Kicking It

by Tom Swift

Something on my bucket list is to never have one.

I don’t know what it is about that phrase but it makes me cringe.

The most recent instance in which I saw “bucket list” used was last night during bedtime reading; it appeared in a teaser for a magazine article, a profile of a hockey player, I otherwise might have wanted to read. (Apparently, the player in question has an “NHL bucket list.” So ubiquitous is the phrase we now have bucket list categories? More likely it is a sportswriter being too clever by half.)

It is not hard to find other uses of the term. I heard it in conversations at least twice in the last week and I’m not especially social. It is, in fact, accepted usage; you do not have to explain what you mean by “bucket list.” These are things you want to do before you die. Duh.

“Bucket list” entered the lexicon following a 2007 Jack Nicholson and Morgan Freeman vehicle of the same name that currently rates at 41 percent on Rotten Tomatoes. (It’s my understanding it’s not a bad movie but rather an historically bad one.)

The “bucket” part of the phrase comes from the idiom to “kick the bucket,” which very probably originated with the act that used to happen when a person was hanged (voluntarily or involuntarily, I suppose). You stand on the bucket with a noose around your neck and then the bucket is kicked and shortly thereafter you meet your maker.

What I do know about my reaction to “bucket list” is that it’s not because of a fear of death or a dislike to discuss the idea of death. I do not have a problem with people considering their own mortality publicly or making out-loud vows about what is important to them about the time they are allotted on this earth. On the face it, that seems wise. That seems healthful. No one wants to be on his or her deathbed and experience deep regrets.

So what is it about the phrase that sparks a visceral reaction in me? I don’t know but possibly it has to do with the fact that nearly every time I have heard the phrase used it is done so in conjunction with entertainments. People want to go to Peru or swim with dolphins or see their favorite football team play in every stadium in the league. I never hear someone say that they want to have exponentially raised their consciousness or experienced a love so great.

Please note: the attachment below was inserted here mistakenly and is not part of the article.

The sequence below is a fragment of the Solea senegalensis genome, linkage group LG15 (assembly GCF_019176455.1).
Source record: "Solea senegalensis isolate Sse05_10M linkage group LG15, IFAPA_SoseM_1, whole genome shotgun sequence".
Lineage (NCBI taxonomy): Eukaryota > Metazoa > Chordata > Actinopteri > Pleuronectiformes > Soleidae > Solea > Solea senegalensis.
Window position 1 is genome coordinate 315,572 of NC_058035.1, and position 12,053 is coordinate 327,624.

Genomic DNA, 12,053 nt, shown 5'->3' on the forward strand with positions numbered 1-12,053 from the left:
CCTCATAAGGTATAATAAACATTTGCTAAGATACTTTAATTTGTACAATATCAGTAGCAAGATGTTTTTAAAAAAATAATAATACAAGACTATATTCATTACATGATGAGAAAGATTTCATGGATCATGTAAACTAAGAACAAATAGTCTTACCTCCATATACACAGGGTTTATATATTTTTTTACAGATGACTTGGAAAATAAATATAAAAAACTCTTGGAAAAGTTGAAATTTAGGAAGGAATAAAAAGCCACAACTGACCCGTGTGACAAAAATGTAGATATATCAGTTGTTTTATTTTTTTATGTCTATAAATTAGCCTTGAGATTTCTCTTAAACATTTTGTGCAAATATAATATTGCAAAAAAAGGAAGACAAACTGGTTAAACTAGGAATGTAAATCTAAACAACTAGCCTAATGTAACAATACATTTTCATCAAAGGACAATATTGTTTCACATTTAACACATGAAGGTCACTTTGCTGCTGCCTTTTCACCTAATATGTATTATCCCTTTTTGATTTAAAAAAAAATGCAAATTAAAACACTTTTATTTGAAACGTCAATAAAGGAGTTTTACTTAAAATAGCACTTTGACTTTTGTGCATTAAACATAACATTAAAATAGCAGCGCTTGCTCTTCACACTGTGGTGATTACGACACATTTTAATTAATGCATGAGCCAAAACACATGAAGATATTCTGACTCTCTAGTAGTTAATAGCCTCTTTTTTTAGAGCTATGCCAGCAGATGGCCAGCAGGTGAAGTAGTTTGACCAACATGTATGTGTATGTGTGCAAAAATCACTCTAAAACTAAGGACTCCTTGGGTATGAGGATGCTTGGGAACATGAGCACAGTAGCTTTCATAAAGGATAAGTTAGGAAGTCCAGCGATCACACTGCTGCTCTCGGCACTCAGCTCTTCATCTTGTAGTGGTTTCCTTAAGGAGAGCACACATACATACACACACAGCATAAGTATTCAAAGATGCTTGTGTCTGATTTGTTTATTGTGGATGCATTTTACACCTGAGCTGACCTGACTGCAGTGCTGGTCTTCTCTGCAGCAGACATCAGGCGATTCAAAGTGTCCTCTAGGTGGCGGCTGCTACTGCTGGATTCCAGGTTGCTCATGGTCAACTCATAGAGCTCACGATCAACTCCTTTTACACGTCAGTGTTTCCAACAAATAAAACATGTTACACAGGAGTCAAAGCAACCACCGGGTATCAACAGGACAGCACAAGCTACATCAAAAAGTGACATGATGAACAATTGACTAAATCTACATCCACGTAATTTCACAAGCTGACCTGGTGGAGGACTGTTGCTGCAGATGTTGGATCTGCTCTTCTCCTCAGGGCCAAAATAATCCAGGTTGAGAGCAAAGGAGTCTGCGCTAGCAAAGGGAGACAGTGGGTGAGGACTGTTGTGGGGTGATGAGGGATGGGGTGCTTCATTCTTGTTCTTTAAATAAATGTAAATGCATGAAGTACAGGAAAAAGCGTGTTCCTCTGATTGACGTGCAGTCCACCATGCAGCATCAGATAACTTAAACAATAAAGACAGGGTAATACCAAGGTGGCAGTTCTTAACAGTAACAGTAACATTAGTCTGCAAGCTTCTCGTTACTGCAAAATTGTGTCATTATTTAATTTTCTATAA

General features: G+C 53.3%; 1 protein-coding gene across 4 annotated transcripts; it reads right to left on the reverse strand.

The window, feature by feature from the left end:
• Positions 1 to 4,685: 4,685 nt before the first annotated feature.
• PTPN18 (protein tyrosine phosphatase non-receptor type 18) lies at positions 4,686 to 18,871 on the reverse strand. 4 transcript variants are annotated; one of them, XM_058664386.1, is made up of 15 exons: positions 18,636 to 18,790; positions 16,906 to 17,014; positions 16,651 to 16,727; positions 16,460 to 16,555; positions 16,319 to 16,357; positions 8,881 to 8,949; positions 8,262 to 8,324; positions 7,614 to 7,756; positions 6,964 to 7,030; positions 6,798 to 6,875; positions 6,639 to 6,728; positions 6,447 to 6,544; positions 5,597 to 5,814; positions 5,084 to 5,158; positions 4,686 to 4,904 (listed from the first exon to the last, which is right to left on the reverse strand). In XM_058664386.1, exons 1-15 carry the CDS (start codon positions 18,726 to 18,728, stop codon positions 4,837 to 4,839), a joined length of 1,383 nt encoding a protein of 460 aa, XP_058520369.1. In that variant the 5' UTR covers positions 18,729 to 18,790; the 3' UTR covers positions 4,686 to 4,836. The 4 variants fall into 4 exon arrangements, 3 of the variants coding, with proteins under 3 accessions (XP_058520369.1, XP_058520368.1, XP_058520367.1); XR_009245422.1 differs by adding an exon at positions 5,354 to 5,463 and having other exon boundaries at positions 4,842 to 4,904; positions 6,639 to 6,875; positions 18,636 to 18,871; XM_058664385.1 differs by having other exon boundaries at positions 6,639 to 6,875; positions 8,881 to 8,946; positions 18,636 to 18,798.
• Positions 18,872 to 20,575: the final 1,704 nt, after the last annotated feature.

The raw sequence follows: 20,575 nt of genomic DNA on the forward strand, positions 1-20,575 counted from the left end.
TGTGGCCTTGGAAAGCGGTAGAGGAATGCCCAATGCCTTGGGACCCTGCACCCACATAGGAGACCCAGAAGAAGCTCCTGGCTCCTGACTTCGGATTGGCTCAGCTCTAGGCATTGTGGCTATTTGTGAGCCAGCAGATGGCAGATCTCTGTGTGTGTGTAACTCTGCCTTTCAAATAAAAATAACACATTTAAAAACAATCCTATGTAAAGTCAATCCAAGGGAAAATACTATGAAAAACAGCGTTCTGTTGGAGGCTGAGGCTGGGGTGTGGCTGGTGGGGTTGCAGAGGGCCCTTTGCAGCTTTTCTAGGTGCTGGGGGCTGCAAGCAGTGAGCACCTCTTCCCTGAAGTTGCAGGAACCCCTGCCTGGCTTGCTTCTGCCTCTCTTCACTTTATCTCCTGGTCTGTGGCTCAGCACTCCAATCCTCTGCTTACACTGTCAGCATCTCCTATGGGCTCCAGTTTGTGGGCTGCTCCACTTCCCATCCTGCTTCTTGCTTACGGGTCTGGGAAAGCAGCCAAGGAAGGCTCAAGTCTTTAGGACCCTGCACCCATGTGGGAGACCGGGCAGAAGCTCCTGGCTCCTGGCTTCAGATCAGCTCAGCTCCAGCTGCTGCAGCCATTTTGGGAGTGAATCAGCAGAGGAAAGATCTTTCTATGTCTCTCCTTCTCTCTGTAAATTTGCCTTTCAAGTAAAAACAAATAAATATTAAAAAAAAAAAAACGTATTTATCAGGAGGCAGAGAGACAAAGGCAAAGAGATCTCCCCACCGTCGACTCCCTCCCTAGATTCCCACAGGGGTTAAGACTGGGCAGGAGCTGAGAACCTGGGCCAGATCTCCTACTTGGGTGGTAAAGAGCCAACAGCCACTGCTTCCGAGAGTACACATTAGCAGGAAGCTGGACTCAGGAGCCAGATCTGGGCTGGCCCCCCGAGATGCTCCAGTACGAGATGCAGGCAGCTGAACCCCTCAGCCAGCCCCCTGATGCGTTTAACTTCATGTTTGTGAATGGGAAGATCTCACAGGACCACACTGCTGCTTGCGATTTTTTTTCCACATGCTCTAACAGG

Very possibly I am simply not a fun guy. But I think that pleasure can be experienced in both shallow and deep waters. And my sense is that we are so consumed with the shallow that we’re missing much. It seems bucket lists seldom pertain to the indescribable satisfaction that comes from learning or growing or overcoming or connecting or being part of the solution to a significant problem. (The phrase itself is fitting to describe that which is flip.)

This morning, before writing these words, my little buddy and I were on a long walk, early, well before the sun came up. In the rare instances in which I saw evidence of people awake it was on account of the glow of a screen. Now I know nothing about these persons — maybe they work an overnight shift or maybe they are doing the very work they need to be doing to be the persons they are and wish to be. Yet what I saw — one man looking at what appeared to be a computer and a living room strobe-light glowing from a television program or movie — reminded me of how much time we spend — all of us, certainly myself included — on things that are facile and not likely to be matters that will come up in our deathbed considerations.

The paradigm of life is such that living-making and care-taking involves much tedious and sometimes dispiriting work. To be — and to help others to be — we cannot engage constantly in that which we might like or want, even if we are attuned to our highest selves (and there are biological limitations to that.) Yet there also is a lot that we allow to keep us from that person, too. The screens symbolize this for me because the screens capture our attention and scatter it. (To be sure, screens can serve good purposes and there are many other frivolous endeavors that do not come in high definition.)

I know it’s a battle for me. And I don’t even own a TV.

That reading time last night I mentioned above came in part because some minutes before I had turned off my phone and my tablet and even my computer. All the way off, not just put them to sleep. If I wanted to consume any additional intellectual stimulants it had to be words on paper. I realized as I picked up the magazine and later a book, and as I scribbled in my notebook, that of late I have watched YouTube or checked an app or whatever late at night rather than read or write. I can’t speak for anyone else but how I feel after reading words on paper versus watching YouTube is the sort of difference between cheap and fortifying, between shallow and deep, I attempted to describe above. The former makes me feel more alive and calmer; the latter makes me feel less energized and more angsty.

Another way to consider the deathbed face-the-music moment, perhaps then, is not what we did but how alive were we when we did it.

Of course, we only know ourselves who we are in a given moment. You can’t regret what you don’t know of. Yet we do know, don’t we, that somewhere inside there is something so sacred we must honor it?

I have not seen Bucket List: the movie. But I wonder if that is why it did not resonate — maybe because it aimed at the shallower part of us.